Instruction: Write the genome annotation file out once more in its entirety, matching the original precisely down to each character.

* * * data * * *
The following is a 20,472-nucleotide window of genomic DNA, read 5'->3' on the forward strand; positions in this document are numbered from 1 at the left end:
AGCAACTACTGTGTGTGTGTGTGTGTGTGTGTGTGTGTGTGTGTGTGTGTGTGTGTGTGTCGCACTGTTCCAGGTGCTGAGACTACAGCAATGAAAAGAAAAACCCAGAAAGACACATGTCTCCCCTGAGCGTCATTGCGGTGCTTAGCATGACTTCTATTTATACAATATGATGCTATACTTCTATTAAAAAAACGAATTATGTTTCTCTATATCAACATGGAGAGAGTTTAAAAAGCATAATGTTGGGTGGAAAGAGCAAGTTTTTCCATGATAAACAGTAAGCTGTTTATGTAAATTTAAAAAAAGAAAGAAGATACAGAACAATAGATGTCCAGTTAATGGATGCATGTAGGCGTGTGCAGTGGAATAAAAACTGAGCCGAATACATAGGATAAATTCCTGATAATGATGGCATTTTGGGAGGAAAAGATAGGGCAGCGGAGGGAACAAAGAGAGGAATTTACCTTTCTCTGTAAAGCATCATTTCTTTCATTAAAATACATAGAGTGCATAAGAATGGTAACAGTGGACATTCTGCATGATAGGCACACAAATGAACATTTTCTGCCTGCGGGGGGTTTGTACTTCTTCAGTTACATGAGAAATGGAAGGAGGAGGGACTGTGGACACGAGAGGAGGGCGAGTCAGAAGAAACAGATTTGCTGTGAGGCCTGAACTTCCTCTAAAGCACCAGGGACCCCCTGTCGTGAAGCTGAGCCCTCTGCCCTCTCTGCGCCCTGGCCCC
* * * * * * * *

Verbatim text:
The following is a 20,472-nucleotide window of genomic DNA, read 5'->3' on the forward strand; positions in this document are numbered from 1 at the left end:
AGCAACTACTGTGTGTGTGTGTGTGTGTGTGTGTGTGTGTGTGTGTGTGTGTGTGTGTGTCGCACTGTTCCAGGTGCTGAGACTACAGCAATGAAAAGAAAAACCCAGAAAGACACATGTCTCCCCTGAGCGTCATTGCGGTGCTTAGCATGACTTCTATTTATACAATATGATGCTATACTTCTATTAAAAAAACGAATTATGTTTCTCTATATCAACATGGAGAGAGTTTAAAAAGCATAATGTTGGGTGGAAAGAGCAAGTTTTTCCATGATAAACAGTAAGCTGTTTATGTAAATTTAAAAAAAGAAAGAAGATACAGAACAATAGATGTCCAGTTAATGGATGCATGTAGGCGTGTGCAGTGGAATAAAAACTGAGCCGAATACATAGGATAAATTCCTGATAATGATGGCATTTTGGGAGGAAAAGATAGGGCAGCGGAGGGAACAAAGAGAGGAATTTACCTTTCTCTGTAAAGCATCATTTCTTTCATTAAAATACATAGAGTGCATAAGAATGGTAACAGTGGACATTCTGCATGATAGGCACACAAATGAACATTTTCTGCCTGCGGGGGGTTTGTACTTCTTCAGTTACATGAGAAATGGAAGGAGGAGGGACTGTGGACACGAGAGGAGGGCGAGTCAGAAGAAACAGATTTGCTGTGAGGCCTGAACTTCCTCTAAAGCACCAGGGACCCCCTGTCGTGAAGCTGAGCCCTCTGCCCTCTCTGCGCCCTGGCCCC